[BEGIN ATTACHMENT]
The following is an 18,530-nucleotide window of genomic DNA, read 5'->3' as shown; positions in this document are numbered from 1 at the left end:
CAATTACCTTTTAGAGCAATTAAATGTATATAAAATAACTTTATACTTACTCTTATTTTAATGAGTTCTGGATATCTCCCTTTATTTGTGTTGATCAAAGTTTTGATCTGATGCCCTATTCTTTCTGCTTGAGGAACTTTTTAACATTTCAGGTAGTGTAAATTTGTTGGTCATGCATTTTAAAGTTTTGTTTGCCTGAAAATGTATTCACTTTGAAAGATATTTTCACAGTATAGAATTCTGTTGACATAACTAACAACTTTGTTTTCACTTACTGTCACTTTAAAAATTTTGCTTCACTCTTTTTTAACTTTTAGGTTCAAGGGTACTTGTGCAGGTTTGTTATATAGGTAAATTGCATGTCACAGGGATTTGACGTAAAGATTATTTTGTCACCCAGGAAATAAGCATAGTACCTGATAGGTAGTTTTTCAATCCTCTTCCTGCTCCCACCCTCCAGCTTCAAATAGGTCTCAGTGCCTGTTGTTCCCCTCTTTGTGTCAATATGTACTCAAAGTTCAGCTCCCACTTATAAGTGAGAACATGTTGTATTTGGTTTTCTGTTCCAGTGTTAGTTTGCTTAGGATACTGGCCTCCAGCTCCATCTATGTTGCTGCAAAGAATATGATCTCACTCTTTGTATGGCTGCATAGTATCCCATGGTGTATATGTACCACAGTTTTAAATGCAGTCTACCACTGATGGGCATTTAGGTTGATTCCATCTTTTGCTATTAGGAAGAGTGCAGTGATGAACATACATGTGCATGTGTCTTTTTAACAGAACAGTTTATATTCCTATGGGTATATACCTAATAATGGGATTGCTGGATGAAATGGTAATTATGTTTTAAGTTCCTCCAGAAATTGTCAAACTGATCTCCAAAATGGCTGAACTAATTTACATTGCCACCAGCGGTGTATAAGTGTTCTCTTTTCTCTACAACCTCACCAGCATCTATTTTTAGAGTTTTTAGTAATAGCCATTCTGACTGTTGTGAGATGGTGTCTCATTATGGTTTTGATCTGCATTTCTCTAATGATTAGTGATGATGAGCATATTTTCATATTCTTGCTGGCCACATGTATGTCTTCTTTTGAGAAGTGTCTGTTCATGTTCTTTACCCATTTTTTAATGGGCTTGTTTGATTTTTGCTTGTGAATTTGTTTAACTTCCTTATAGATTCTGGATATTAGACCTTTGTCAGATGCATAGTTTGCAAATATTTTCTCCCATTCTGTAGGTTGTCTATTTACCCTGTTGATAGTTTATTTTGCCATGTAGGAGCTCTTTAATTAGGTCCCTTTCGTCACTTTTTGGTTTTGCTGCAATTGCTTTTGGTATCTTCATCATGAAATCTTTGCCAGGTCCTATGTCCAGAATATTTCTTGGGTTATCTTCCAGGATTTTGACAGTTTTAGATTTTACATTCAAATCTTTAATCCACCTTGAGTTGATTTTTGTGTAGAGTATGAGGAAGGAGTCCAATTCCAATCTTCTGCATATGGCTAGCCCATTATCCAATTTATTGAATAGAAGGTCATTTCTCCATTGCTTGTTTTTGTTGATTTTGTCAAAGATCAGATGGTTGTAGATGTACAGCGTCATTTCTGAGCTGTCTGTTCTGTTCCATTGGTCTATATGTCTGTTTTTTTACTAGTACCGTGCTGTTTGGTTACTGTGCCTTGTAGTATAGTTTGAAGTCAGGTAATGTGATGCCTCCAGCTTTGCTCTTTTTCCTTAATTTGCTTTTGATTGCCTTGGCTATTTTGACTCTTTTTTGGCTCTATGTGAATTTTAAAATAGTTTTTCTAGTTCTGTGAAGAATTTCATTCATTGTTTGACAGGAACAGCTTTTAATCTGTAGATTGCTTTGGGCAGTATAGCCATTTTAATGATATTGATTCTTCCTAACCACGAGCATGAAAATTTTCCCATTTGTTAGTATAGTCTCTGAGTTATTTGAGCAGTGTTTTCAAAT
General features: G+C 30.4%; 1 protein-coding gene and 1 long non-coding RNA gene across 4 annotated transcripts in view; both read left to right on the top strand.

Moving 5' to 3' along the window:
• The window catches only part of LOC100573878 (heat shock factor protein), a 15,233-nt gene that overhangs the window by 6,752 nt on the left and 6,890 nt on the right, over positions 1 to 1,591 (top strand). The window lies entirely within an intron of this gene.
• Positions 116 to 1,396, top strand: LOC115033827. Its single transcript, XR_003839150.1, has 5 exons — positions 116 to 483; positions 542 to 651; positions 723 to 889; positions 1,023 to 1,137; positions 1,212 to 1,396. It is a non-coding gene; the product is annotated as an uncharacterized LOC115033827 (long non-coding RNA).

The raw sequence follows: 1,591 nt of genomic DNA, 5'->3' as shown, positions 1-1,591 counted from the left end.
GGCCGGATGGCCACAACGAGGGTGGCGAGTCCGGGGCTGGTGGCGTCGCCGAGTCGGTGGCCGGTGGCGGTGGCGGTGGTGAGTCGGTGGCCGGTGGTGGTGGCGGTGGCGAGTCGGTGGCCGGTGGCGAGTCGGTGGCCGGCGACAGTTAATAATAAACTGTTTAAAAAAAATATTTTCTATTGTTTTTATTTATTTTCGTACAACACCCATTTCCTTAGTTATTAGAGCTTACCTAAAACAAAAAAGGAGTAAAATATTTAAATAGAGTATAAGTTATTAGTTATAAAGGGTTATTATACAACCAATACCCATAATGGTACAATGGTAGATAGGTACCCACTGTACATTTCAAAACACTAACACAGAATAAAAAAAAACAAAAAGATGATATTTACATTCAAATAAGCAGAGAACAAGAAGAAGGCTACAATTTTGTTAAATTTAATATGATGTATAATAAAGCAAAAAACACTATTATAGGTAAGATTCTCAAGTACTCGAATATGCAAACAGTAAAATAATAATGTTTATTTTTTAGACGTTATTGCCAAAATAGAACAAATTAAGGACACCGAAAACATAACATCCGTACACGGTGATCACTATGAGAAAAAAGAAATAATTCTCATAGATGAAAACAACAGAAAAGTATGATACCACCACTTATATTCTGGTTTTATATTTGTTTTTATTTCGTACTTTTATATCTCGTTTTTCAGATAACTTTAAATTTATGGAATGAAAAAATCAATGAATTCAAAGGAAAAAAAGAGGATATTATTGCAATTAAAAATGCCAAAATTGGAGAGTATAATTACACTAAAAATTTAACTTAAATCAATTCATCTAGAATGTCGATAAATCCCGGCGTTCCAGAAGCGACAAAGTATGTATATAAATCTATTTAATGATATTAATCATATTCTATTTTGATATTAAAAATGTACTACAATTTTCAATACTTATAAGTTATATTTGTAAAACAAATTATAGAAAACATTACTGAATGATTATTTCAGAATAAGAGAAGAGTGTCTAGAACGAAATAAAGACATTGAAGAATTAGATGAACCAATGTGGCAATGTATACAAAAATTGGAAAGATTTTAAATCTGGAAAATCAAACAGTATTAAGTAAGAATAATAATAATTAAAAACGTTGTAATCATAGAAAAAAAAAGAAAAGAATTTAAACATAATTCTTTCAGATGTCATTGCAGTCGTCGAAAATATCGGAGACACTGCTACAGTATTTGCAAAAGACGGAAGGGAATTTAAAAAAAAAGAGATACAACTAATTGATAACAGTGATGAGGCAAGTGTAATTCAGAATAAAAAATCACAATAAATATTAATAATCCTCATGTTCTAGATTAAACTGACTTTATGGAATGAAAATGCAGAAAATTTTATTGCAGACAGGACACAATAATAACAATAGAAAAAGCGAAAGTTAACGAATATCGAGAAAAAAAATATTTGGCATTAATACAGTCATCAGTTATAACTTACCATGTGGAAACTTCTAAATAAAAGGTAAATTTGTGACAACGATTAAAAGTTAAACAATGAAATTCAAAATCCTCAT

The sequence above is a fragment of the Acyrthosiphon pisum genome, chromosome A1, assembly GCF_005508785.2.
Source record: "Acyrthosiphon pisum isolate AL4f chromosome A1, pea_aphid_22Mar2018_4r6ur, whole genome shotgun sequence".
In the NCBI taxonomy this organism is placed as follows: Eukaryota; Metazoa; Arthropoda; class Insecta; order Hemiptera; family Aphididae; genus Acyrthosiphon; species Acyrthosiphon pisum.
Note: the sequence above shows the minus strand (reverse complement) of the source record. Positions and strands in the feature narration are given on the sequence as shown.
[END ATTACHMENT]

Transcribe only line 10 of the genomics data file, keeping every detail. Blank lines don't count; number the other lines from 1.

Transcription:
Source record: "Acyrthosiphon pisum isolate AL4f chromosome A1, pea_aphid_22Mar2018_4r6ur, whole genome shotgun sequence".